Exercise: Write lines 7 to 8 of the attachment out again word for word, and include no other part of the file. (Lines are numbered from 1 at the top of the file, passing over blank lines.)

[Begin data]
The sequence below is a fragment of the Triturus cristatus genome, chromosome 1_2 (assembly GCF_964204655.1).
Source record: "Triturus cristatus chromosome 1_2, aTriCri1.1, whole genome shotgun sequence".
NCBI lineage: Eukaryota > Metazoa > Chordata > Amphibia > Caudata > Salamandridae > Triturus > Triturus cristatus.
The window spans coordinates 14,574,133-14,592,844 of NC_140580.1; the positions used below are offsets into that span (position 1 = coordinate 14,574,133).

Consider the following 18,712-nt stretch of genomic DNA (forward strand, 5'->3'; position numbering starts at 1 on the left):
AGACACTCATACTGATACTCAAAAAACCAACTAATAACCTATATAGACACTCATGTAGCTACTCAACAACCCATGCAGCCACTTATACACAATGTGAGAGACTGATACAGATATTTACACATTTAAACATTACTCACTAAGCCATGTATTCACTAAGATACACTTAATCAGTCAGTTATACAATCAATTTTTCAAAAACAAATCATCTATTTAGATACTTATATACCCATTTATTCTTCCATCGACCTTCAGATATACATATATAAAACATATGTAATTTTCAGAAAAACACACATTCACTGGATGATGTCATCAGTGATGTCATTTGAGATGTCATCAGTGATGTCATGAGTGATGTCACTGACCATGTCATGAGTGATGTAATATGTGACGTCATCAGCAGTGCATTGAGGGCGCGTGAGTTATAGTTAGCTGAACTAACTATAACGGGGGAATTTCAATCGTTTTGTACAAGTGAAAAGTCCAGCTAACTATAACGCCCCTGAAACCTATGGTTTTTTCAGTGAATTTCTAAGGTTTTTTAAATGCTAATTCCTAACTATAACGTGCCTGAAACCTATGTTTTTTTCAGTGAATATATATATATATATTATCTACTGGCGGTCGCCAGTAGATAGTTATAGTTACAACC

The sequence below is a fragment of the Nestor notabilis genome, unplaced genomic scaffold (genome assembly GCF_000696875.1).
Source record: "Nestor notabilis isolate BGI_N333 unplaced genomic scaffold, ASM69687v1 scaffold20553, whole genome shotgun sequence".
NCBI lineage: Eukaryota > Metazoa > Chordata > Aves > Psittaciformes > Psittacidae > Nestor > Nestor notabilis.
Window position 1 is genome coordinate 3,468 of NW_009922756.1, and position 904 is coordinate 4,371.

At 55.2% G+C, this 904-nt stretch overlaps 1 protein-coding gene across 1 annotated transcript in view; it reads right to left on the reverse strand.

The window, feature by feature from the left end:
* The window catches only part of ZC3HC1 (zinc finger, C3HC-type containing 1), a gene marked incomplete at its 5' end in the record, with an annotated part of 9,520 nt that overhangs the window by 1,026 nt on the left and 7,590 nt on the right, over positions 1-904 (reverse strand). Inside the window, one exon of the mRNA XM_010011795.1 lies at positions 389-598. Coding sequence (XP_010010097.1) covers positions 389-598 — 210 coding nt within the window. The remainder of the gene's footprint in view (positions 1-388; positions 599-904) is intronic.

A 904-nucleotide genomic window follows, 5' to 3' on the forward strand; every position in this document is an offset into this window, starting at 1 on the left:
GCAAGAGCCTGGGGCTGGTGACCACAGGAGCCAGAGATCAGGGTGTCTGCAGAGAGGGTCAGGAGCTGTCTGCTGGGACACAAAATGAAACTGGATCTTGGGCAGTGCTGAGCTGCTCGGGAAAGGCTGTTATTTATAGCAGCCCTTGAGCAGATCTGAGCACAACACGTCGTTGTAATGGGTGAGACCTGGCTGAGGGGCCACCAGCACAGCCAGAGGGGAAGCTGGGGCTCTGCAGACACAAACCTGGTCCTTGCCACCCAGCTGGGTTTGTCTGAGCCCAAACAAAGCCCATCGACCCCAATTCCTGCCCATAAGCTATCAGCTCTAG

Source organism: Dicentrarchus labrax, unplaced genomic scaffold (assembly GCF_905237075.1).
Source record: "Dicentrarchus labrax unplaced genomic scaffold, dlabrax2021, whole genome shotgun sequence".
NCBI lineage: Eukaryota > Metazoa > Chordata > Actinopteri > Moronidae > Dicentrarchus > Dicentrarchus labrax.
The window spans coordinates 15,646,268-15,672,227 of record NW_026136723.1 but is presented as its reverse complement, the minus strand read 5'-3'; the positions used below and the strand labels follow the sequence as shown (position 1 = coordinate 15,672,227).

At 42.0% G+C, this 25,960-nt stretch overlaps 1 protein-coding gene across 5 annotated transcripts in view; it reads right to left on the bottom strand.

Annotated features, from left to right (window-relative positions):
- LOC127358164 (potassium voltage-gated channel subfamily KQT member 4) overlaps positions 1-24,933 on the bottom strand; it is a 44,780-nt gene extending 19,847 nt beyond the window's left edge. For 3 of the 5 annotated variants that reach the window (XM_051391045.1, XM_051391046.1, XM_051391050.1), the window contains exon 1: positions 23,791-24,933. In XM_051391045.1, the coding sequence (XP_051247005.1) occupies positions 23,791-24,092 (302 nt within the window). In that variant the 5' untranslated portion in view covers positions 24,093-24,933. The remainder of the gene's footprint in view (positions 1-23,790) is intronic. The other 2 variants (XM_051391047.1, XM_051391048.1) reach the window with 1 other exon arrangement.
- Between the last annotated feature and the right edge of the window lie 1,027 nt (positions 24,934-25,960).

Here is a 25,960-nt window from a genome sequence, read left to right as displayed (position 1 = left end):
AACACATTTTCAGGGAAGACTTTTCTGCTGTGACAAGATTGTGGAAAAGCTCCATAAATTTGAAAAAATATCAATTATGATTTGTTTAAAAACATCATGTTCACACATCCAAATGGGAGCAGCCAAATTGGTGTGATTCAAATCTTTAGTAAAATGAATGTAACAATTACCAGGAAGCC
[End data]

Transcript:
The sequence below is a fragment of the Nestor notabilis genome, unplaced genomic scaffold (genome assembly GCF_000696875.1).
Source record: "Nestor notabilis isolate BGI_N333 unplaced genomic scaffold, ASM69687v1 scaffold20553, whole genome shotgun sequence".